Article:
It therefore ordered that the husband’s right in the remaining bank accounts be transferred to the wife, and that the need for his consent to do so should be dispensed with.

For the full text of the decision, see:

Weddel v. Weddel, 2006 CanLII 21589 (ON SC)  http://canlii.ca/t/1nptd

At Russell Alexander, Family Lawyers our focus is exclusively family law, offering pre-separation legal advice and assisting clients with family related issues including: custody and access, separation agreements, child and spousal support, division of family property, paternity disputes, and enforcement of court orders. For more information, visit us at www.RussellAlexander.com.

Leaving lost wages? Court may order an unequal division property.

leaving

Leaving lost wages? Court may order an unequal division property.

This week, we take a look at gambling: specifically, situations where a spouse fritters away money during the marriage on games-of-chance, and how that imprudent conduct affects the equalization of property after the couple breaks up.

How does a court ‘deal’ with unlucky gamblers?

In the first case, R.(A.) v. R. (H.), 2000 CarswellOnt 4844 the husband asked for an unequal division family property, claiming that the wife had recklessly depleted the family assets: over the course of a 4-year period, she had squandered over $14,000 on bingo. In fact, she had hawked the family jewellery to fund her habit, and had forged the husband’ signature to his father’s account, all to fund her bingo habit. This was at a time when the husband’s modest income annual amounted to between $25,000 and $40,000 per year.

While sympathetic to the woman’s circumstances and apparent self-esteem issues (for which she blamed the husband), the court stopped short of declaring that the wife had an actual addiction. Instead, in light of the wife’s gambling and other financial factors, and in particular the wife’s unconscionable conduct in misappropriating funds, the court considered her behaviour to amount to “reckless depletion” of family assets and ordered that there be an unequal division of family property upon their divorce.

A second, more recent case called Laing v. Mahmoud, 2011 ONSC 4047 (CanLII). There, it was the husband who had a gambling problem: bank records showed that he had spent a significant amount of the family’s money at the Casino, sometimes making 3 or 4 withdrawals from the nearby ATM in a single day. In one month alone, he withdrew $9,000 that could not be accounted for (despite his claims that this money was spent to buy business supplies, or to pay his workers, or that he spent it on expenses for the family – who at the time happened to be living in a friend’s home rent-free). The business records did not corroborate his claims; nor for that matter did the evidence of the wife, as the court explained:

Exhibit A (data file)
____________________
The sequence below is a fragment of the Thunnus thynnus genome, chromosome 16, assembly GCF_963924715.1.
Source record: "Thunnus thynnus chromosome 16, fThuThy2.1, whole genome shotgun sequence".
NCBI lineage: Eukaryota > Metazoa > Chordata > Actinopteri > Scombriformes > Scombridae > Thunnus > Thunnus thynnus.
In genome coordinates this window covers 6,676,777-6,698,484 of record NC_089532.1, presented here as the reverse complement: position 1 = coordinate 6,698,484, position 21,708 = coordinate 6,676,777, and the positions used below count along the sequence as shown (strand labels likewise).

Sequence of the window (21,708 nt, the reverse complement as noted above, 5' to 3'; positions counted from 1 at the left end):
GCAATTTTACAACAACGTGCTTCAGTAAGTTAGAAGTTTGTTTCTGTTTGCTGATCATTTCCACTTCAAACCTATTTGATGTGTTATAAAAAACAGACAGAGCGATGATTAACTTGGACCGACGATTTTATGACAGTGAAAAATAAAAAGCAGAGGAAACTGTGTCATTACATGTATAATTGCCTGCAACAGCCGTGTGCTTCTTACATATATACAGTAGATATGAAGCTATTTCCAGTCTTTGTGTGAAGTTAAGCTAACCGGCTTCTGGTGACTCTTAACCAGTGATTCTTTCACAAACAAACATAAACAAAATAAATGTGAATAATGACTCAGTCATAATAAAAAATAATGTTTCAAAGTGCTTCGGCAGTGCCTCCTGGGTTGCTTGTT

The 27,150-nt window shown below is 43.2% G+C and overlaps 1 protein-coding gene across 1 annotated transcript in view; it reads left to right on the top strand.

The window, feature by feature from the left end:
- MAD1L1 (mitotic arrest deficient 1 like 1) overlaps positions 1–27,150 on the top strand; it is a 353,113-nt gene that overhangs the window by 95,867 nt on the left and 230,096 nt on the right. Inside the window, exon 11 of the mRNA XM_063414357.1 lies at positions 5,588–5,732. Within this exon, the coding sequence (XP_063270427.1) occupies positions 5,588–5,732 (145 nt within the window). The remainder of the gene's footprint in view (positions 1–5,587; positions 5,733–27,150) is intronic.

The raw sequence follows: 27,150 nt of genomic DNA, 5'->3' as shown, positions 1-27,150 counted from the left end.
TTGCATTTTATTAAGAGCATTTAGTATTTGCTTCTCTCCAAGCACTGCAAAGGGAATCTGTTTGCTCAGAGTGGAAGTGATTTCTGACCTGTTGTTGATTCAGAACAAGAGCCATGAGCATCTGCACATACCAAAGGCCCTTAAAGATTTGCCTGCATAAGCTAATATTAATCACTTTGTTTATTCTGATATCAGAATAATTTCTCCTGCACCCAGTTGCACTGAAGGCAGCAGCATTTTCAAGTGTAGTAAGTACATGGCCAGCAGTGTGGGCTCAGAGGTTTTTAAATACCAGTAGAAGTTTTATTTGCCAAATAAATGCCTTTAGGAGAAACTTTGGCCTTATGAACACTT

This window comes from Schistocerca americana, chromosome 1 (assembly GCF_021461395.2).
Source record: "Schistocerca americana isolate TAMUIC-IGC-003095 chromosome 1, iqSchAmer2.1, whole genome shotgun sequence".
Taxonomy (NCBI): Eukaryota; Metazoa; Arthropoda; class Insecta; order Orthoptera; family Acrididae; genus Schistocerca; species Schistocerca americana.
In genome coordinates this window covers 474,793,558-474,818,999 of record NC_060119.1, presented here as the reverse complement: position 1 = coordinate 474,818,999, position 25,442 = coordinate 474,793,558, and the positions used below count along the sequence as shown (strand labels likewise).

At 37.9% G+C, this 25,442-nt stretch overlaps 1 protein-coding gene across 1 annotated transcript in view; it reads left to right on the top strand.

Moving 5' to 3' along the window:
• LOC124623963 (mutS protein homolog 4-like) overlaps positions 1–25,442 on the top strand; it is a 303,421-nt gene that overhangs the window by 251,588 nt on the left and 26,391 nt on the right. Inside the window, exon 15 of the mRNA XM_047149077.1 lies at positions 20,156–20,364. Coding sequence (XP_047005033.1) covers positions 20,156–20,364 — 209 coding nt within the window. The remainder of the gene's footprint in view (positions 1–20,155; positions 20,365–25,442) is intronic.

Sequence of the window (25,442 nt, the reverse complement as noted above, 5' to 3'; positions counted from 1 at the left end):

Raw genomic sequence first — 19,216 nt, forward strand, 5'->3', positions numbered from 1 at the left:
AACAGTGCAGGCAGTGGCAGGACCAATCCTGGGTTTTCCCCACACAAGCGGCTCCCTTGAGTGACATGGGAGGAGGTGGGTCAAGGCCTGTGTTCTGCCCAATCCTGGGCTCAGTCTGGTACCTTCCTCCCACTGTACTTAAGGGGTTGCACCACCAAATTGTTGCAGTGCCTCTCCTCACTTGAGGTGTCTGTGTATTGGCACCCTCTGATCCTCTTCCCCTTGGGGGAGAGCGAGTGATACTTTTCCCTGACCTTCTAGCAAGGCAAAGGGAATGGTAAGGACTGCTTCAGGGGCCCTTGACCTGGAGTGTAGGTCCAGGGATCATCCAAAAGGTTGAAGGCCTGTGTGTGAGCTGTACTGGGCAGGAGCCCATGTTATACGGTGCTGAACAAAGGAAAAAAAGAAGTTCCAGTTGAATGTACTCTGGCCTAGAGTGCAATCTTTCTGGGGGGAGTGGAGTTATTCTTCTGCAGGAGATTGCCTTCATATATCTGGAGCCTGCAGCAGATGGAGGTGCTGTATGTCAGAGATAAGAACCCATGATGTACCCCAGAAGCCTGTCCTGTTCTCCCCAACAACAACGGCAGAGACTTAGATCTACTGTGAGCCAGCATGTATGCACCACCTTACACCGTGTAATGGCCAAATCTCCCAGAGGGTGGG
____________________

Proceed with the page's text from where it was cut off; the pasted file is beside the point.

The argument that [the husband] was making withdrawals from the ATM at the Casino in Hull for gambling purposes is further supported by the evidence of [the wife] who gave clear detailed testimony. She stated that she went to the Casino for the first and last time with [the husband] on his birthday in 2002. [The husband] appeared to be very comfortable at the Casino. People greeted him by name and appeared to know him. Employees offered him food and appeared to know his habits. [The husband] told [the wife] which would be “good machines” due for a big payout. On that occasion, [the wife] won $700 and when the parties went to cash out her winnings, [the husband] had a special card for that purpose. It was obvious to [the wife] that [the husband] regularly attended the Casino. …

Under the circumstances, the court found that even if only a portion of the ATM withdrawals were used for gambling, it represented an unacceptable proportion of his net income that was lost to the family, and “crossed the threshold into the realm of reckless depletion.” The court found that an equal division of net family property would be therefore be unconscionable, and ordered an unequal division instead.

For the full text of the decision, see:

Laing v. Mahmoud, 2011 ONSC 4047 (CanLII) http://canlii.ca/t/fm470

R.(A.) v. R. (H.), 2000 CarswellOnt 4844 (S.C.J.)

At Russell Alexander, Family Lawyers our focus is exclusively family law, offering pre-separation legal advice and assisting clients with family related issues including: custody and access, separation agreements, child and spousal support, division of family property, paternity disputes, and enforcement of court orders. For more information, visit us at www.RussellAlexander.com.